Formal writing voice – the key to a great resume
The style which should be adhered to on a resume is called the “formal writing voice.” This is a style of writing that doesn’t use personal pronouns and is very important to learn when entering the working world.
All resumes should be written in this way without exception.
Formal writing uses no personal pronouns at all, which is a style that many struggle to get used to.
Sentences may sound or look odd when written this way, as it is very different than how people speak when talking to another person.
Some also refer to this style of writing as “half-sentences” on a resume because the sentences written without a designated subject sound incomplete to inexperienced writers. Bullet points on a resume are often written without periods for this reason.
Let’s look at some examples of formal writing voice:
- Led a team of 20 employees in completing construction according to the client’s schedule
Usually, one would see an “I,” “he,” or “they” at the beginning of such a sentence.
When writing resumes, it is left off. The reader already knows who the person is referring to, so this style saves space on a resume.
This style of writing can become trickier when writing a summary or goals section, as these places are written using periods and longer sentences. Despite these sections being more thorough, they are still written without pronouns.
An example of such a section is as follows:
A self-starter and dedicated employee with over 8 years of experience in an office setting. Can type over 150 WPM and can multi-task well while ensuring accuracy. Was awarded employee of the year for three years.
This style takes a lot of getting used to, so it is an excellent idea to give your resume to an experienced colleague or friend to check for errors.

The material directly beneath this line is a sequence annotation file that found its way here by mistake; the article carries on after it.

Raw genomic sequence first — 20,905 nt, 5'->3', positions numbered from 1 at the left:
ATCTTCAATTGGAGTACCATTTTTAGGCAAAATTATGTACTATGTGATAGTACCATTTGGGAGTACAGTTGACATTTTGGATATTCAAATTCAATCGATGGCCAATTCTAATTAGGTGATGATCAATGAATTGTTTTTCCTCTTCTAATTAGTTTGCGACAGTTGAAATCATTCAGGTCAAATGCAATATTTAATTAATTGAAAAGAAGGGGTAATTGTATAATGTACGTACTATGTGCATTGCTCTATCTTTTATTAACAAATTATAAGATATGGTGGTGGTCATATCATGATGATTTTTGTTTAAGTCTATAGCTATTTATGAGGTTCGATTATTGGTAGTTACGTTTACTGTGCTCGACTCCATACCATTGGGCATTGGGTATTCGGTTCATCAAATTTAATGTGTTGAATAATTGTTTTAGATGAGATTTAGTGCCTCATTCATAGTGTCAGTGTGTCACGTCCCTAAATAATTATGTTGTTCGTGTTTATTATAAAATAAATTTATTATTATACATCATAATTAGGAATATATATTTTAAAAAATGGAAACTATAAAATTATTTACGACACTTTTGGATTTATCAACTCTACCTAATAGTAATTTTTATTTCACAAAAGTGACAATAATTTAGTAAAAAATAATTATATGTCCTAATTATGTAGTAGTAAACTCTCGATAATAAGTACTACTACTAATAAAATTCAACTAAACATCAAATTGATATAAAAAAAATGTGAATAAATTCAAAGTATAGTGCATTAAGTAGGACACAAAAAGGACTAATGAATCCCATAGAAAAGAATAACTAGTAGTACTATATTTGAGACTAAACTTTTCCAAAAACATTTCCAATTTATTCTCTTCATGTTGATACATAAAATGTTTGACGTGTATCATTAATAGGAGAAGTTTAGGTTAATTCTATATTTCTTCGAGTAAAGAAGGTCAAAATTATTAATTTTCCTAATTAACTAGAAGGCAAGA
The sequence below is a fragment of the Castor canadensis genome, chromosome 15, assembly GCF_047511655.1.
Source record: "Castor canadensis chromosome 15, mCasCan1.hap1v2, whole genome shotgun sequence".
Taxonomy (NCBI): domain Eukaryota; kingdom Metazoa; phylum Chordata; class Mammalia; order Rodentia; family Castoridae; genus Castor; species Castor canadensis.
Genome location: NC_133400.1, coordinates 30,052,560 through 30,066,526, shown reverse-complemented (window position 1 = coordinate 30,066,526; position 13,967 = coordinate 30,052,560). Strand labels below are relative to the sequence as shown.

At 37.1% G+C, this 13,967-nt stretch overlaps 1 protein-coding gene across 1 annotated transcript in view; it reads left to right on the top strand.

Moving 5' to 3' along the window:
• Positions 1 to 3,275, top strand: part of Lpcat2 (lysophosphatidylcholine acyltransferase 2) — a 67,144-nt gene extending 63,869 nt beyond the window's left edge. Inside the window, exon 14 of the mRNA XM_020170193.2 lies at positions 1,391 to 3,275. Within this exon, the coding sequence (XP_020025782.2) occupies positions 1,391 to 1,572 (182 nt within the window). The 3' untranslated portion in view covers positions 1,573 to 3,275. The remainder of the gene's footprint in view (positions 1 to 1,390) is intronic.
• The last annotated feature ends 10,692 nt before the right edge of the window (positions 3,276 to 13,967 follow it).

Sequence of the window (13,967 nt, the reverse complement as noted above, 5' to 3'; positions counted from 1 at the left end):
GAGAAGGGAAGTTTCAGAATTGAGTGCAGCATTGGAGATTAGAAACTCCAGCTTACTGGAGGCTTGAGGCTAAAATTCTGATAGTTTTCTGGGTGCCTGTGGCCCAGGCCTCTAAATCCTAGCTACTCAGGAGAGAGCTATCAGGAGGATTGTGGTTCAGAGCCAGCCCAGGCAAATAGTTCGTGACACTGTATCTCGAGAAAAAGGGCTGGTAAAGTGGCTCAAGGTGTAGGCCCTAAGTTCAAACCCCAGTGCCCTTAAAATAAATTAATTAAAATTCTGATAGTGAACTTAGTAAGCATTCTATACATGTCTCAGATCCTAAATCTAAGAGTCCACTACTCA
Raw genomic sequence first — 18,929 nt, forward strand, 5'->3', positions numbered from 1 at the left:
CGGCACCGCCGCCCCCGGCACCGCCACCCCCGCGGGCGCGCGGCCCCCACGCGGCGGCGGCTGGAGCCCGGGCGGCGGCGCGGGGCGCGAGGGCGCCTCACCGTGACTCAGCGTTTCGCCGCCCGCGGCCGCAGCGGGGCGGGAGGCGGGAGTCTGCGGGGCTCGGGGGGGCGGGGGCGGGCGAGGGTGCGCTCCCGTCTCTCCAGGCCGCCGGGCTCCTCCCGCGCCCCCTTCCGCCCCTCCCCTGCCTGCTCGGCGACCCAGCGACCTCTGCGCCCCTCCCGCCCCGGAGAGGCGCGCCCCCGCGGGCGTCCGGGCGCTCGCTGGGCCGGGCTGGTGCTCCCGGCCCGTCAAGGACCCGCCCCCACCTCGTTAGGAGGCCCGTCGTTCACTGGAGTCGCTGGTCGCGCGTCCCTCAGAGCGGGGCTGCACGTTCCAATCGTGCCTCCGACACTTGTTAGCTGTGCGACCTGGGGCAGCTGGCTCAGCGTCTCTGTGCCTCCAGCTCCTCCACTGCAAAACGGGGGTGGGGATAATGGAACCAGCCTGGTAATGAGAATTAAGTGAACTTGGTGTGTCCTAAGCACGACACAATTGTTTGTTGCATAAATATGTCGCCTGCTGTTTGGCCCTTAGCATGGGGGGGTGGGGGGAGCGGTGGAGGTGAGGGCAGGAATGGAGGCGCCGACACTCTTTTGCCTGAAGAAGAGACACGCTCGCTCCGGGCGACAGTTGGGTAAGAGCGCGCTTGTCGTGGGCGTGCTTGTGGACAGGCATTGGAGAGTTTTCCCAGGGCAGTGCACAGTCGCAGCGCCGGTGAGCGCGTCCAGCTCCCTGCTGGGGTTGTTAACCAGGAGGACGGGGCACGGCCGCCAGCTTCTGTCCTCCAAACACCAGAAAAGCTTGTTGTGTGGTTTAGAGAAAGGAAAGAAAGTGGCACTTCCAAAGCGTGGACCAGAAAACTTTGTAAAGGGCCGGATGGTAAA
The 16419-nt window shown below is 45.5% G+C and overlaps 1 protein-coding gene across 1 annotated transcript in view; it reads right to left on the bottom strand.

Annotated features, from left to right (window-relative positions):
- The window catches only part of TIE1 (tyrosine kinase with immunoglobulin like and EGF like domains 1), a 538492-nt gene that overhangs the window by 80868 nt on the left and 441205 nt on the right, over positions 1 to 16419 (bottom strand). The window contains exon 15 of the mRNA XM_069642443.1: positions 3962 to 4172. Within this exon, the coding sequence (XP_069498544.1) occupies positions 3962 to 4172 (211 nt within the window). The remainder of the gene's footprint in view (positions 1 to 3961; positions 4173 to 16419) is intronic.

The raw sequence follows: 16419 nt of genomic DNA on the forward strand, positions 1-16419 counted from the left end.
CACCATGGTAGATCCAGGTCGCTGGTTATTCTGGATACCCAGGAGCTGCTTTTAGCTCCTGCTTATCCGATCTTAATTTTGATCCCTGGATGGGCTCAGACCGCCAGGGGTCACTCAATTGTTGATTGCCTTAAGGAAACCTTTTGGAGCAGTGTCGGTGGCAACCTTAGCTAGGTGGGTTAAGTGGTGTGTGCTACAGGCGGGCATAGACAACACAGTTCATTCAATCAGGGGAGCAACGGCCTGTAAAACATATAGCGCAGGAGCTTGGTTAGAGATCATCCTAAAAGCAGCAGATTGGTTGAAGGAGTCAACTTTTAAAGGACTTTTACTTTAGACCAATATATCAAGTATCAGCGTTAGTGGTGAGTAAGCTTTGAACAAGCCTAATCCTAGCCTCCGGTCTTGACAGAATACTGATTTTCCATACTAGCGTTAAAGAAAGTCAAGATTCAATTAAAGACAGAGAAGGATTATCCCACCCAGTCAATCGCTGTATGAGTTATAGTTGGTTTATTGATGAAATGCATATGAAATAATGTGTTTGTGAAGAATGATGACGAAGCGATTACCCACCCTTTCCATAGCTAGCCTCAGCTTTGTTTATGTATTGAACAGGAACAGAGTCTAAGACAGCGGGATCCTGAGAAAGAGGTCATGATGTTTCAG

Having a single personal pronoun in a resume will stand out as a glaring error to an employer, so be sure to revise once you are finished writing the base content.
Cover letters: the exception to the rule
Resumes should never be written in first-person POV, but cover letters should be.
A cover letter is meant as a more personal introduction to an applicant. Therefore, the less formal style of writing fits well. The use of first-person allows the writer to use I, me, and my in their sentences.
The do’s and don’ts of a cover letter are plentiful, but using first-person POV definitely falls under the “do’s” category.
This gives an employer insight into why you personally wish to work at their company and why you believe yourself to be a good fit.
The use of formal writing in a cover letter isn’t unheard of, but many employers prefer to know applicants a bit more personally through the use of first-person POV.
Hey fellow Linguaholics! It’s me, Marcel. I am the proud owner of linguaholic.com. Languages have always been my passion and I have studied Linguistics, Computational Linguistics and Sinology at the University of Zurich. It is my utmost pleasure to share with all of you guys what I know about languages and linguistics in general.